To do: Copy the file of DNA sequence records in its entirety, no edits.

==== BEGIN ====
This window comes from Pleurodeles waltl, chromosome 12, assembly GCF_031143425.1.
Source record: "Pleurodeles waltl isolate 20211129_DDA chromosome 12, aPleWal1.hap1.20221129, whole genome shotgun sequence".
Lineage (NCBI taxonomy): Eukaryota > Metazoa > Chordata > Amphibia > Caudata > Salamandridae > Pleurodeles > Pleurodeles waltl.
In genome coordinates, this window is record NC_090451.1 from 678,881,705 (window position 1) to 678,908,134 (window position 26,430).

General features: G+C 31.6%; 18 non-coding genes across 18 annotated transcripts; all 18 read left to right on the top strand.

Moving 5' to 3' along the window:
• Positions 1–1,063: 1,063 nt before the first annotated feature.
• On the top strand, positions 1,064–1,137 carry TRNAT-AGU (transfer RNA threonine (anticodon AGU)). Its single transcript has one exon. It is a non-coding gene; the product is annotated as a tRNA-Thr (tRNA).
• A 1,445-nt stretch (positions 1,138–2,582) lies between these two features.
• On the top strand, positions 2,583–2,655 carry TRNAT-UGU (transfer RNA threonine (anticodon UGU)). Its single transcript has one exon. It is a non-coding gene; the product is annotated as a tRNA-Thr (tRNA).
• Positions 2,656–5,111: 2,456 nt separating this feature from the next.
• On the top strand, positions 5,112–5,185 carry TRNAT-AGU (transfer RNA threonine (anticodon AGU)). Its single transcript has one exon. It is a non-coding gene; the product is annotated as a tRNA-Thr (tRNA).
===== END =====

This window comes from Pleurodeles waltl, chromosome 12, assembly GCF_031143425.1.
Source record: "Pleurodeles waltl isolate 20211129_DDA chromosome 12, aPleWal1.hap1.20221129, whole genome shotgun sequence".
Lineage (NCBI taxonomy): Eukaryota > Metazoa > Chordata > Amphibia > Caudata > Salamandridae > Pleurodeles > Pleurodeles waltl.
In genome coordinates, this window is record NC_090451.1 from 678,881,705 (window position 1) to 678,908,134 (window position 26,430).

General features: G+C 31.6%; 18 non-coding genes across 18 annotated transcripts; all 18 read left to right on the top strand.

Moving 5' to 3' along the window:
• Positions 1–1,063: 1,063 nt before the first annotated feature.
• On the top strand, positions 1,064–1,137 carry TRNAT-AGU (transfer RNA threonine (anticodon AGU)). Its single transcript has one exon. It is a non-coding gene; the product is annotated as a tRNA-Thr (tRNA).
• A 1,445-nt stretch (positions 1,138–2,582) lies between these two features.
• On the top strand, positions 2,583–2,655 carry TRNAT-UGU (transfer RNA threonine (anticodon UGU)). Its single transcript has one exon. It is a non-coding gene; the product is annotated as a tRNA-Thr (tRNA).
• Positions 2,656–5,111: 2,456 nt separating this feature from the next.
• On the top strand, positions 5,112–5,185 carry TRNAT-AGU (transfer RNA threonine (anticodon AGU)). Its single transcript has one exon. It is a non-coding gene; the product is annotated as a tRNA-Thr (tRNA).